Take the 2-minute tour ×
Stack Overflow is a question and answer site for professional and enthusiast programmers. It's 100% free.

I'm new to Go (spent 30mins so far!) and am trying to do File I/O.

  file, ok := os.Open("../../sample.txt")
  if ok != nil {
    // error handling code here
    os.Exit(1)
  }
  ... 

When the call fails, shouldn't it return an error number? This call returns os.Error and it has no methods other than 'String()'.

Is this the recommended way to check for errors in Go?

share|improve this question

2 Answers 2

up vote 3 down vote accepted

Typical Go code (which uses the os package) is not analyzing the returned error object. It just prints the error message to the user (who then knows what went wrong based on the printed message) or returns the error as-is to the caller.

If you want to prevent your program from opening a non-existent file, or want to check whether the file is readable/writable, I wound suggest to use the os.Stat function prior to opening the file.

Your can analyze the Go type of the returned error, but this seems inconvenient:

package main

import "fmt"
import "os"

func main() {
    _, err := os.Open("non-existent")
    if err != nil {
        fmt.Printf("err has type %T\n", err)
        if err2, ok := err.(*os.PathError); ok {
            fmt.Printf("err2 has type %T\n", err2.Error)
            if errno, ok := err2.Error.(os.Errno); ok {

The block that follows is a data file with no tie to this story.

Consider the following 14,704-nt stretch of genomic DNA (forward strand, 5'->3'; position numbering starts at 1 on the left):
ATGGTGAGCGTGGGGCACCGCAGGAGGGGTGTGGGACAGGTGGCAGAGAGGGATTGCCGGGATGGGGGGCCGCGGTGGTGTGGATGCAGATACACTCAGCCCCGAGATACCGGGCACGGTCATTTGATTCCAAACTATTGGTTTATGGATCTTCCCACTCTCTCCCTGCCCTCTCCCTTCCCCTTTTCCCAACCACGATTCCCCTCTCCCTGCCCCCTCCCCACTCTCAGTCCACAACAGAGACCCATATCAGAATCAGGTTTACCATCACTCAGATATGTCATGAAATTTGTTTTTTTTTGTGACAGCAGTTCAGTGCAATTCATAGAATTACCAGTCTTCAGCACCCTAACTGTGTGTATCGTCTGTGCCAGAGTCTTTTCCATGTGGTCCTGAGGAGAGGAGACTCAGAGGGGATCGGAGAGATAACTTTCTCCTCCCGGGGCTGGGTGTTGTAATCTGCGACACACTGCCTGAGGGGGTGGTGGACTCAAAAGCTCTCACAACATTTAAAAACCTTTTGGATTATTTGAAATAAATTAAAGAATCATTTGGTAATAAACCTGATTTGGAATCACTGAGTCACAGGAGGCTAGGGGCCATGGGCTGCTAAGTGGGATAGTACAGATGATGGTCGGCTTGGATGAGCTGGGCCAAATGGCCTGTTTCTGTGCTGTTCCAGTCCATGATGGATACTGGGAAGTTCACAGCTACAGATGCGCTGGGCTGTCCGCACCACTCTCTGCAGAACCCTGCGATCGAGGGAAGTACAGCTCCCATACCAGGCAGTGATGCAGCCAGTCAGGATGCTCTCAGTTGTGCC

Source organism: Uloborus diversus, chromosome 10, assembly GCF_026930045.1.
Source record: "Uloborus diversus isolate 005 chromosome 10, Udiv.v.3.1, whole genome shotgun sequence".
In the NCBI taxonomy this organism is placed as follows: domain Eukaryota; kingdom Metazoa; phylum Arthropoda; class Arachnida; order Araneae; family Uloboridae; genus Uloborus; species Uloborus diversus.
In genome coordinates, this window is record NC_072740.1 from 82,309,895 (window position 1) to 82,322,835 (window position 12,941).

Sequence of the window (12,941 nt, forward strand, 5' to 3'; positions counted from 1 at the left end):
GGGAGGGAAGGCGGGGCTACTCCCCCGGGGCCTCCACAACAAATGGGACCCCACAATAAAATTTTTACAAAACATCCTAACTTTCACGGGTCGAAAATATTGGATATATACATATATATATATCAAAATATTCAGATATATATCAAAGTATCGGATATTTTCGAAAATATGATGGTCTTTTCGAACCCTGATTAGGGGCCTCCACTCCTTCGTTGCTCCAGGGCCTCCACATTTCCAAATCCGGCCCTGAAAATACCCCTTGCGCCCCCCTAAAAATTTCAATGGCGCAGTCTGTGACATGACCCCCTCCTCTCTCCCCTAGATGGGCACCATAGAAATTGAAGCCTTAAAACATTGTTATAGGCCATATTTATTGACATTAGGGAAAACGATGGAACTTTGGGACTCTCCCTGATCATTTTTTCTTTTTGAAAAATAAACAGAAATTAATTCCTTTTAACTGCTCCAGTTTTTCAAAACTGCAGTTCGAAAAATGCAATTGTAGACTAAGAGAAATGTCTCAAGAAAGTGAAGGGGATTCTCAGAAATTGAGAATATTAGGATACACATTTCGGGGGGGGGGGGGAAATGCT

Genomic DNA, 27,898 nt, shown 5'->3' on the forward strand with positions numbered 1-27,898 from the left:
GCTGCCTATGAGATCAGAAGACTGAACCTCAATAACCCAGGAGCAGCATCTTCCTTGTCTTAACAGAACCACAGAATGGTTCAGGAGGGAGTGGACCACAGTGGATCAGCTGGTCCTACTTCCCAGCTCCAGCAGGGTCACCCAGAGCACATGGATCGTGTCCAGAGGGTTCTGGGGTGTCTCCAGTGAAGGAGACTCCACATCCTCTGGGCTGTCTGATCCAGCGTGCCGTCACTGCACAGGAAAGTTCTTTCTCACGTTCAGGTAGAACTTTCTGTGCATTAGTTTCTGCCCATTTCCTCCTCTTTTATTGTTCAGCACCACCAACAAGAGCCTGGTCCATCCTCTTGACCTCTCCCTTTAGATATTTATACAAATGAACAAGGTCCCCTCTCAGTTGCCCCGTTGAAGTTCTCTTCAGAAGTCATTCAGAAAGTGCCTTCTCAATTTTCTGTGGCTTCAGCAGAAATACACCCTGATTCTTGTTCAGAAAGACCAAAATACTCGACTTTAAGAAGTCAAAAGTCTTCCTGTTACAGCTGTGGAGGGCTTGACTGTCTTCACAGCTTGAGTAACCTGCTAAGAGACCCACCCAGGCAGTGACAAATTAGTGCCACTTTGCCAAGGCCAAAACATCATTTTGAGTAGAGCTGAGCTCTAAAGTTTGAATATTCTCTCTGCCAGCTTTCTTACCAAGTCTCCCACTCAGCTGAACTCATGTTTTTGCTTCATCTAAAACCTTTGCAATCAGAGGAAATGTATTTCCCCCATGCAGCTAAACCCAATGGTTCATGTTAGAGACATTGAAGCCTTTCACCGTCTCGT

fmt.Fprintf(os.Stderr, "errno=%d\n", int64(errno))
            }
        }

        fmt.Fprintf(os.Stderr, "%s\n", err)
        os.Exit(1)
    }
}

which prints:

err has type *os.PathError
err2 has type os.Errno
errno=2
open non-existent: no such file or directory
share|improve this answer

Yes this is the normal way in Go (multi-value return), the makers of Go have a different view on Exceptions and handle it in this way.

Read this:

http://www.softmachinecubed.com/tech/2009/12/6/googles-go-language-multi-value-return-vs-exceptions-c.html

share|improve this answer
    
thanks! what if I wanted to do something specific when the error is because the file exists but not readable? or something different when the file doesn't exist? –  g06lin Dec 21 '11 at 20:50

Your Answer

 
discard

By posting your answer, you agree to the privacy policy and terms of service.

Not the answer you're looking for? Browse other questions tagged or ask your own question.